Dirt Cheap Areated Cloning System for Plants





Introduction: Dirt Cheap Areated Cloning System for Plants

About: I just do what I do.

A simple and cheap (practically free if you have this stuff laying around like I did)way to propagate cuttings requiring a little more attention.

Step 1: Getting Started

To get this set up going you'll need
-fish tank
-plant light
-aquarium ariator
-bubble stones
-cooling rack
-distilled water
-glass or similar for lid

To get this project underway you need to round up all the above. It's very simple, I was lucky enough to have most of it laying around. You'll have to cut the cooling rack down to size with some wire cutters. Place this in the bottom of the fish tank. The reason that I have this in there is for plants that have already rooted. They don't like sitting in water once they hit the dirt. With the system that I am using water collects in the bottom of the fish tank after awhile.
As you can see from the picture I have two peices of glass for the lid. This is for humidity, I have them taped together and they act as a door. This makes it easier when watering or doing whaterver with the plants.

Wash out your fish

Step 2: Get Hooked Up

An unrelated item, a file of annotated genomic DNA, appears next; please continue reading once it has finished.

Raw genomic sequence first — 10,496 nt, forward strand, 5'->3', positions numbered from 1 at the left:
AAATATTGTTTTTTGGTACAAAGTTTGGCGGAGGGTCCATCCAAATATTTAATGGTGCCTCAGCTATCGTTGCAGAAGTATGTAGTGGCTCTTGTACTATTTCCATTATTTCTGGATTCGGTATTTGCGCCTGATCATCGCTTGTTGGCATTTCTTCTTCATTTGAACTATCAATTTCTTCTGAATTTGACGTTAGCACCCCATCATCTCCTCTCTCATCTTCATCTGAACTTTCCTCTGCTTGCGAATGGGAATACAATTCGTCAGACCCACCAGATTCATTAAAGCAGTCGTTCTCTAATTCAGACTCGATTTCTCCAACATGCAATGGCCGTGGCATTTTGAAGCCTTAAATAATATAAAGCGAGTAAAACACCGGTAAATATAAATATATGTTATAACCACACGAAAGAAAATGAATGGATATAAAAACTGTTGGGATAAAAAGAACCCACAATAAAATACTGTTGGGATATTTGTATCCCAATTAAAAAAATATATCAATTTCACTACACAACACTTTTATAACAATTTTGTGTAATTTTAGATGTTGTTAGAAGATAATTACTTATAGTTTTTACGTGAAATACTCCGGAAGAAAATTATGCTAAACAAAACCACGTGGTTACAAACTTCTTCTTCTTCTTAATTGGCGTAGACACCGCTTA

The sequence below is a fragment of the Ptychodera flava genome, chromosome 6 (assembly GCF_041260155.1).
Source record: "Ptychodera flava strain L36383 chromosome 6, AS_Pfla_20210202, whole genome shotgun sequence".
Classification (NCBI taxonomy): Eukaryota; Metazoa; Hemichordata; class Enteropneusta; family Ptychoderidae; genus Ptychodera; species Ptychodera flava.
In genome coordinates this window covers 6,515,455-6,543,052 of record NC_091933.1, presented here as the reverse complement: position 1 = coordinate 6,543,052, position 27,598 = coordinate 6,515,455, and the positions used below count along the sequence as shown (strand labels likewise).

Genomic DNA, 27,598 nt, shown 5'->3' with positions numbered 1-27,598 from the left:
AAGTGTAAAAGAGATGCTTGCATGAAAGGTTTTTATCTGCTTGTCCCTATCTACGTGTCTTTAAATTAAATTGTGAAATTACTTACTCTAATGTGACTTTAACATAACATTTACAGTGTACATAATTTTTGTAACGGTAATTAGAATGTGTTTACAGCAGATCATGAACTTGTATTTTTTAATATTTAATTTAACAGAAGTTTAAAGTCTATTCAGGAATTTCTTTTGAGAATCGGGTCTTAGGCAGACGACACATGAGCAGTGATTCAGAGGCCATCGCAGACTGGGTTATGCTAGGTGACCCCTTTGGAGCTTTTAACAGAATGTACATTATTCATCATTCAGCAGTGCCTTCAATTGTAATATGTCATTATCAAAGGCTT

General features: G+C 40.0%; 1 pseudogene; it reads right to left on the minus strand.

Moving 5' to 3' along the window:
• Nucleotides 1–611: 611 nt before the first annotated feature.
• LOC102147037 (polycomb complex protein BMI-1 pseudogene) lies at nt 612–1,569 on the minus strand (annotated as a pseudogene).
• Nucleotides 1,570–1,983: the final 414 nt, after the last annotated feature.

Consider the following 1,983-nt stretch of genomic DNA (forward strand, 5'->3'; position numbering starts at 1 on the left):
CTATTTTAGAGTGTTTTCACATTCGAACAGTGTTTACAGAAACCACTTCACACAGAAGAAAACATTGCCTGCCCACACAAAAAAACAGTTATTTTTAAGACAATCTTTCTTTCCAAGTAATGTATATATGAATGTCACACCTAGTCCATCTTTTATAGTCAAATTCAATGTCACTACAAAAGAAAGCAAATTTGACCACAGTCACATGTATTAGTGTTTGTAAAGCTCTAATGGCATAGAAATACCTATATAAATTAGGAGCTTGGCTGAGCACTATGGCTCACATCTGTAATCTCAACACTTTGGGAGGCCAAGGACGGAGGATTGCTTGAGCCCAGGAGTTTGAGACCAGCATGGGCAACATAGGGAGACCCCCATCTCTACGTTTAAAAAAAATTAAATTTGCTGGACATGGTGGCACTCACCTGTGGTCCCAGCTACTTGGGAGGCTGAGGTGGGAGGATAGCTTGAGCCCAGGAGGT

Now that we have the tank ready, get the containers that you are going to use ready. I just use party cups, though this year I'm going to give red cups a try. I've been reading praises about putting any cutting in a darker container for faster rooting (cause roots hate light). So I am experimenting with that.

I take regular old tape and make a checkerboard with that over the top of the cup. This gives your cuttings a place to rest and holds them more upright. Very handy when your cutting has a short stem, it lets you suspend it over the water.

Place your air pump on the lid, hook up your tubing and bubble stones and get them in the water filled cups. All this stuff is available in the pet department at any store. T connectors (you can see one in the second pic)are good when you have several cups. It is best to have the bigger air pump. As the small ones can't handle several outlets at the same time. The one I have has two hook ups on it for two seperate tubes. This will be very handy when you have several going.

Step 3: Fill Em Up!

Now you are ready to get the distilled water in the cups. And place your cutting in after you get the bubbles going. Yippee.

Get your light going once your done and there you go.



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    17 Discussions

    So you are rooting them in nothing but distilled water?